LAGRANGE — After taking an oath to uphold the law and protect residents in the small village in southern Lorain County for 32 years, Police Chief Daniel Moore finished his last day in the office around 1 p.m. Friday.
At the end of his shift, Moore, 63, turned over his police vehicle, badge and weapon.
A fellow officer gave him a ride home.
Reflecting on his career Friday night, Moore, who is the only person in his family to pursue law enforcement, admitted he was never nervous when it came time to engage in potential dangerous situations.
“I was in training, then schooling and then we did ride-along programs,” he said, adding the academy prepared him well for real-life circumstances.
Leaving behind a 32-year career in law enforcement may prove to be difficult for some. But for Moore, separating his job from home-life has always been easy.
“I left work at work,” Moore said.
Yet for someone who lived in the community for which he served, he will always be considered “Chief.”
“I have always been with LaGrange,” he said. “It’s been a great job. We have a great community.”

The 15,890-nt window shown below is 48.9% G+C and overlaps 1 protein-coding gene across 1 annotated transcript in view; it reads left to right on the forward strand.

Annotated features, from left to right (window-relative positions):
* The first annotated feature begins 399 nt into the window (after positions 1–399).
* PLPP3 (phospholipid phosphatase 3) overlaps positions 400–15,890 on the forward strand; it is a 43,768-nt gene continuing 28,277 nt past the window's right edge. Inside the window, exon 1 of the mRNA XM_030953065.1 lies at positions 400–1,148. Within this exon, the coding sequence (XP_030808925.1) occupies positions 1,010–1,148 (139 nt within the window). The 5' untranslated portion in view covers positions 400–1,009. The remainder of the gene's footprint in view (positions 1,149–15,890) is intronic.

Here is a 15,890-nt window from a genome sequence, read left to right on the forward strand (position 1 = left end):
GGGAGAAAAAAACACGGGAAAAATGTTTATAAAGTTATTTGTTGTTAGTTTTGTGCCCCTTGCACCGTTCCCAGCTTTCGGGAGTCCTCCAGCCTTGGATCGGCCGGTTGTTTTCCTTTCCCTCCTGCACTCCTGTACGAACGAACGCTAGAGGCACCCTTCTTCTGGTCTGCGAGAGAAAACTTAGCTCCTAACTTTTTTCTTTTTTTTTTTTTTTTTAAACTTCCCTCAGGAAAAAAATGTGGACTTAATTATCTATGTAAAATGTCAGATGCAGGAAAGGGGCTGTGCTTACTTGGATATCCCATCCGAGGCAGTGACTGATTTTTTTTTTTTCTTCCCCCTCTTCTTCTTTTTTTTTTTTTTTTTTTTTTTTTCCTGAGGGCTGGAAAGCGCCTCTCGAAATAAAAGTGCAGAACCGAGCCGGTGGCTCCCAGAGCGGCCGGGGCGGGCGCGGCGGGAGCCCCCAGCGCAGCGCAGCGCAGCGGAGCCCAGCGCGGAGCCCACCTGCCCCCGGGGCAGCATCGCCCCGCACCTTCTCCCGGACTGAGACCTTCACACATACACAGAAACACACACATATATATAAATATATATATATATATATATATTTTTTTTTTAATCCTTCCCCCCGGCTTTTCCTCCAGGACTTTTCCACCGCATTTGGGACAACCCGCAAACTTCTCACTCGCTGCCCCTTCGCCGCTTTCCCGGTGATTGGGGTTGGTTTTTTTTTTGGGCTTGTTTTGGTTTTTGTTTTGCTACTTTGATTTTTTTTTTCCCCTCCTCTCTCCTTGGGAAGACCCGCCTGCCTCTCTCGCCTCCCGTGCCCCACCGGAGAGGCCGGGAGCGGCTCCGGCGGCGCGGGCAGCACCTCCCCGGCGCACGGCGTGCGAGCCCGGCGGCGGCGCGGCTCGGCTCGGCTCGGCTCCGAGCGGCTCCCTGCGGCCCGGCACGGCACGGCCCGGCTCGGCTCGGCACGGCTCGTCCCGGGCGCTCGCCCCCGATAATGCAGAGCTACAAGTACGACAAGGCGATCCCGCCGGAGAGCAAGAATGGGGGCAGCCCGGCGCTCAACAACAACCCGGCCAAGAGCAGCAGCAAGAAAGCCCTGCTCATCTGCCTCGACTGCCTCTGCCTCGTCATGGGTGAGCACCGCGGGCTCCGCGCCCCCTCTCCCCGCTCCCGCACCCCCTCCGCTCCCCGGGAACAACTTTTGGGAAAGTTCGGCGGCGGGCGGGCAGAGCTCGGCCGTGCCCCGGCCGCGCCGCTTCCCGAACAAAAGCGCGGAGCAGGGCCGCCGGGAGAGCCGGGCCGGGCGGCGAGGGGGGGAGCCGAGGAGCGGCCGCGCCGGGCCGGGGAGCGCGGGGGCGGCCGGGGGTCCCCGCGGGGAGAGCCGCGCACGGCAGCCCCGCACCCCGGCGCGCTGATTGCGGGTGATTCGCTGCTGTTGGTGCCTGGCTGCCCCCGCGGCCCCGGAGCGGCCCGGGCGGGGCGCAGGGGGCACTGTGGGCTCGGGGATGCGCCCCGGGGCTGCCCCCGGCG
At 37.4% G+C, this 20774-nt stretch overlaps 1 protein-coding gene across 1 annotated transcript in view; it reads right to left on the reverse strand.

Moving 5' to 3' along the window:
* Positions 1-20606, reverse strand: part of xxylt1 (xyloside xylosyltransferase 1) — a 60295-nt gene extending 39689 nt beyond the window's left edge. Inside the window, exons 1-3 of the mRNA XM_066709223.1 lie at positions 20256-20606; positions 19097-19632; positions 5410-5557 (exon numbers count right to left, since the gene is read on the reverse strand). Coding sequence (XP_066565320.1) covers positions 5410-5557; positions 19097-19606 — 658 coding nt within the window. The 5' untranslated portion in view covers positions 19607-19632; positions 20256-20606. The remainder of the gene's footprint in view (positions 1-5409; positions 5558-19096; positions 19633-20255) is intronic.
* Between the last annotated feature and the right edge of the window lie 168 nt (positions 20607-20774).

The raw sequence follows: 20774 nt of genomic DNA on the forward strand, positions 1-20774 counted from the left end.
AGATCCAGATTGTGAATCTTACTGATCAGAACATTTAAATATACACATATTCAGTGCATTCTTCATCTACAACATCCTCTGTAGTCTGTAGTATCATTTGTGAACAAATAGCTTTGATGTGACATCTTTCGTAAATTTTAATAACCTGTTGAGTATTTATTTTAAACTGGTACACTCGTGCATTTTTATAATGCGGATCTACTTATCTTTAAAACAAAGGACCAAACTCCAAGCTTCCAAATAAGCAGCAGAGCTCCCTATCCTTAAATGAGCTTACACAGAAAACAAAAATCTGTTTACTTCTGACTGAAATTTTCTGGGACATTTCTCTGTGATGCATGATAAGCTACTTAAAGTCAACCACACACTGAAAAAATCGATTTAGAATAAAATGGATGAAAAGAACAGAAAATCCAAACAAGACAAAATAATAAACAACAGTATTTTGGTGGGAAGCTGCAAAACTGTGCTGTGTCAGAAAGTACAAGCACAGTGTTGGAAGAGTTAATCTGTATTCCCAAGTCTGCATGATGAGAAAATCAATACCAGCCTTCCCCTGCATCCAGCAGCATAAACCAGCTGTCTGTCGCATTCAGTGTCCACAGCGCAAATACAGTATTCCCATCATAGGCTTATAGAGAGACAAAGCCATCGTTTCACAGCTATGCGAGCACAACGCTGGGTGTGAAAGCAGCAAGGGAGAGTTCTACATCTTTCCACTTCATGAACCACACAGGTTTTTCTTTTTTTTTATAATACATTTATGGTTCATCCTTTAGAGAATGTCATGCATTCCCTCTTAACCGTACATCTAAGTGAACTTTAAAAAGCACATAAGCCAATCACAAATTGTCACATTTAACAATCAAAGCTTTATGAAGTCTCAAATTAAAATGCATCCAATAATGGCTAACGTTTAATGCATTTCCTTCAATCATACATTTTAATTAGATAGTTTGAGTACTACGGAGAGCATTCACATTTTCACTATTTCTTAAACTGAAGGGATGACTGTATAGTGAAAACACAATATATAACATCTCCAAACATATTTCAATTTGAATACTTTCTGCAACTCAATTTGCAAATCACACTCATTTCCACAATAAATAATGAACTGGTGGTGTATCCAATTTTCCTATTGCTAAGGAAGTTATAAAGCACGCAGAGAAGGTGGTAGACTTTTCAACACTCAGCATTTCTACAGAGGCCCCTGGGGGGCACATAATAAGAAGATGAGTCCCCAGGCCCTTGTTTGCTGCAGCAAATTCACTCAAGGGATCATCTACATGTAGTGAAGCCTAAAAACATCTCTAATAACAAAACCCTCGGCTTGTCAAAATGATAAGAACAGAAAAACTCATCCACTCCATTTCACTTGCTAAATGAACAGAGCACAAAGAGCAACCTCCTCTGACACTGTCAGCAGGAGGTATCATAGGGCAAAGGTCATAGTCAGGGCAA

Moore was hired by the LaGrange Police Department as an auxiliary officer in early 1975.
“I was a volunteer first and then I decided to go to the academy to see about full-time employment (options),” Moore said.
According to the LaGrange Police Department website, Moore attended the police academy and upon being commissioned by the state of Ohio, he was hired as a special part-time officer in mid-1979.
By August 1981, he was promoted to full-time police officer and later in the same year, he was promoted to sergeant.
From May 1982 until January 1994, Moore served as lieutenant. In 1994, he was named captain.
And then, in 1995, he was promoted to the final rank of chief-of-police.
LaGrange Mayor Kim Strauss worked with Moore for 13 years.
Strauss said Moore was instrumental in reestablishing the Safety Town program within the community in 2008.
The program has grown each year, Strauss said.
“This year, I handed out 56 diplomas (at the Safety Town graduation ceremony),” the mayor said.
Moore, who has worked under three LaGrange mayors, said he retired from chief-of-police on his own terms.
“I’m ready,” he said. “It’s time to catch up on work at home, and go hunting and fishing.”
Strauss said Moore’s replacement will be announced on Oct. 1.
“I think we have some very capable candidates (for chief),” Strauss said.
Contact Melissa Linebrink at email@example.com or 329-7243.